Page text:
It's a dream many urbanites have, to one day move out of the city to a small, rural town or even to the country. We'll lead the simple life, live off the land, take the time to get to know our neighbors, maybe even get to know ourselves. We'll get in touch with nature, improving the environment as stewards of the land. We've read Walden, so we'll know what to do.
Such dreams are important, because they help us cope with the sense of alienation that we feel living in a city. In the short term, at least, they keep us going. The question is whether these dreams are sustainable. Can we find peace by moving to Walden Pond?
If you've guessed from the title of this essay that I don't think that an exodus of sensitive individuals to the countryside is a solution that can work in the long term, you're right. I understand that such a position can be disturbing -- it destroys the hope that we have held of an eventual escape to better place. You may therefore prefer to dismiss what I have to say and to keep your dreams alive, but I believe that it is in the interests of your own emotional well-being for you to read on. Please don't give up on me yet. I promise to bring you through to the other end of the tunnel.
Take a minute to think through the consequences of moving to the country to get back in touch with nature. What would you have to do? First, you'd have to find a place to live. Is a house already available? Perhaps, but it might not be to your liking. Maybe there aren't any houses for sale in the area you want to live. You've noticed that demand for real estate is on the rise as other people who share your ideas try to move into country.
So what now? Well, it looks like you'll have to have a house built for you. How about on the top of that hill overlooking the pond? Yes, that would be a great place for a house, but first you'll have to make a few changes. There needs to be a long, wide road cut through the woods to the top of the hill so that the necessary machinery and materials can be brought to the site. You'll need water and electricity too, and that means cutting down more trees. Don't worry, you'll get part of the money from the sale of the wood.
What with the rain and all, that road is getting pretty muddy, so it looks like you'll need to lay down an asphalt surface. Asphalt has lots of oil in it, so it's pretty resilient to the effects of water. You'll need to repave it every few years, but I guess you'll cross that bridge when you come to it.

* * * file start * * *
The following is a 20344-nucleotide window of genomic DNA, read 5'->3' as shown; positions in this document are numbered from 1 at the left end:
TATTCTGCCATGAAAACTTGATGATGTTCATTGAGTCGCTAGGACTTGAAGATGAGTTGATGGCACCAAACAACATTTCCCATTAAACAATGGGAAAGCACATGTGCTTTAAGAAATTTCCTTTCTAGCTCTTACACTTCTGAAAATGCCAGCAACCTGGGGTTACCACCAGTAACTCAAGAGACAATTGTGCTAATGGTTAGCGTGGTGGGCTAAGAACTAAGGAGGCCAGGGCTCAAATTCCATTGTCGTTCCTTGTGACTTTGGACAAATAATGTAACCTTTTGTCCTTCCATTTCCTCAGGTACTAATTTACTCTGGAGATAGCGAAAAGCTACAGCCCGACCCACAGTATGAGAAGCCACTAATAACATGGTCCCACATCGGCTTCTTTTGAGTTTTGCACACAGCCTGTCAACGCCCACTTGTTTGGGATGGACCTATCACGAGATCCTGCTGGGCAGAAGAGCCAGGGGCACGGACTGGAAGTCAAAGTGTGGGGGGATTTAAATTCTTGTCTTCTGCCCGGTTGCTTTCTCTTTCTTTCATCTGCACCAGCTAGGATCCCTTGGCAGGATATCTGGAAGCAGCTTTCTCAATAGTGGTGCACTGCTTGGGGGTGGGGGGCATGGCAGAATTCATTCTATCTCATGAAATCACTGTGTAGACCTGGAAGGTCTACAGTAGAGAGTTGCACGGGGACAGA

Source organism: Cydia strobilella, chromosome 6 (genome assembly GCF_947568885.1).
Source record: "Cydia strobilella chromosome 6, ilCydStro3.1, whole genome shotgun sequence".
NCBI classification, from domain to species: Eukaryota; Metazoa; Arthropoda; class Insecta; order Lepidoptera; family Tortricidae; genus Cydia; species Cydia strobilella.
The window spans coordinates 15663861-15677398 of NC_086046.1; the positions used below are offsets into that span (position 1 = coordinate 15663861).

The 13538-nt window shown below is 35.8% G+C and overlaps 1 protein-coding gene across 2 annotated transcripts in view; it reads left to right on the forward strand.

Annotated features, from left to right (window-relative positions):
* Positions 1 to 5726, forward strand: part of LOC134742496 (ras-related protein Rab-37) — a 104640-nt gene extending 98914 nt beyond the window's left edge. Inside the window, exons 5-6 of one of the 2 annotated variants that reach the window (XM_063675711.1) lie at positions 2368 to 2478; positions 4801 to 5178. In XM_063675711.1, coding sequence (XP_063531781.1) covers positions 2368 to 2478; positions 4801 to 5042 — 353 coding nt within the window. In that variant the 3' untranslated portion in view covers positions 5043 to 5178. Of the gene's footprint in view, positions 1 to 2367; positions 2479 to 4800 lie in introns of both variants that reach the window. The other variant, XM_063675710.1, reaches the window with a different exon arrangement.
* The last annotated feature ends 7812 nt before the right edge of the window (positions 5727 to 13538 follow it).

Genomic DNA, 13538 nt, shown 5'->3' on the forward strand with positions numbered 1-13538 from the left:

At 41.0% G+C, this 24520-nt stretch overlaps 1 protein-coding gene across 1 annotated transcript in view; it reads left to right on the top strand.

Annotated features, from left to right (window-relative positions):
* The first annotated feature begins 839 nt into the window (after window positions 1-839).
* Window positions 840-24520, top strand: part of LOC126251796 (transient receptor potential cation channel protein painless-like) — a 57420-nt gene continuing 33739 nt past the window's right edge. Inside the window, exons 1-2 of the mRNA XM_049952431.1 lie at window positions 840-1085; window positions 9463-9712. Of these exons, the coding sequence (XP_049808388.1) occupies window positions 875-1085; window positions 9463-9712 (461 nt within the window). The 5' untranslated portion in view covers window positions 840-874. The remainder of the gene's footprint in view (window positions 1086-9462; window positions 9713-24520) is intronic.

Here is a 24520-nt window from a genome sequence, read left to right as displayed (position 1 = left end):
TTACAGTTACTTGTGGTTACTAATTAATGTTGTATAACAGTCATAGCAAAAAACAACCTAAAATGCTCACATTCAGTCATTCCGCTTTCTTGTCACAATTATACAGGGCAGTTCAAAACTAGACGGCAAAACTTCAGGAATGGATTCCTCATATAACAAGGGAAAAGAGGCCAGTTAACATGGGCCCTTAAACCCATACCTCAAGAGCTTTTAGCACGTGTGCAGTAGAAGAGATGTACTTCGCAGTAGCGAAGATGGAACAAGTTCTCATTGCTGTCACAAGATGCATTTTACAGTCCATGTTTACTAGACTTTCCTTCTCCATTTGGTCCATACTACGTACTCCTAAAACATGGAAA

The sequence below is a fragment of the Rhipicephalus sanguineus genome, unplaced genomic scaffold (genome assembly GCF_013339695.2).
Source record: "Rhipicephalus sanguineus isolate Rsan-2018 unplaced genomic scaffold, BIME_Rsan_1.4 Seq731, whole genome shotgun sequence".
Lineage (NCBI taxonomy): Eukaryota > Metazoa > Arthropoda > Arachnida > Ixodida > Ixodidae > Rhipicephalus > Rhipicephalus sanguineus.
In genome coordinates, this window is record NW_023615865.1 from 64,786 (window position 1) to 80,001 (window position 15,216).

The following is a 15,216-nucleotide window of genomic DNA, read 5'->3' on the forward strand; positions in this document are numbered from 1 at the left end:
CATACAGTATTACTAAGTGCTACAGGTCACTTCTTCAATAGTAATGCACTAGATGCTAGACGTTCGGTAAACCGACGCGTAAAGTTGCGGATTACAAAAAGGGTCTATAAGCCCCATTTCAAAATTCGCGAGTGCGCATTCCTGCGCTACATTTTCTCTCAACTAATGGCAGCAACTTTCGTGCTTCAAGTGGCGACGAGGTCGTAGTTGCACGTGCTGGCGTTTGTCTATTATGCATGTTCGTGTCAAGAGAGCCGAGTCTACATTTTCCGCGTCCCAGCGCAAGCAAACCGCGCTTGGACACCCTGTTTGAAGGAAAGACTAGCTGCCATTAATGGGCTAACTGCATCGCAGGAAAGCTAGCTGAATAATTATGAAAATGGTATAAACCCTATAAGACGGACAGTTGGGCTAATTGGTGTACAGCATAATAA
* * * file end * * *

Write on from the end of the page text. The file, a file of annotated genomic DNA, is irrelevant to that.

Of course, the stream that you'll cross to get to the house will have to be reworked. It can go under the new road in a culvert. You'll just have the contractors move a little bit of dirt around to build up the banks, put the metal tubing in, and seal it up with whatever that black stuff is that they use for that. Did you see that oily film that's coating the stream's surface? It's probably from some environmentally ignorant neighbor that lives upstream. You'll have to talk to him about cleaning up his act.
Okay, now what about sewage? You're out in the country now, so you'll have to put in a septic tank. That means bringing in a backhoe and digging a big hole next to the house - right where that big sugar maple that you were planning to tap for syrup is standing. Isn't there some other way? Well, you could use an outhouse. Nah, put the tank in.
You notice that pond and the meadow that lead down to it are looking a little bit different than they did last year when you first looked at the place. Was that gully there? It looks like it might work its way up to the foundation of the house. What would best prevent that from happening - a containing wall or drainage pipes? Down below the gully, the pond isn't as clear as it used to be. The water is so muddy you can't even see the bottom. You don't want it to fill in, so you'd better have it dredged.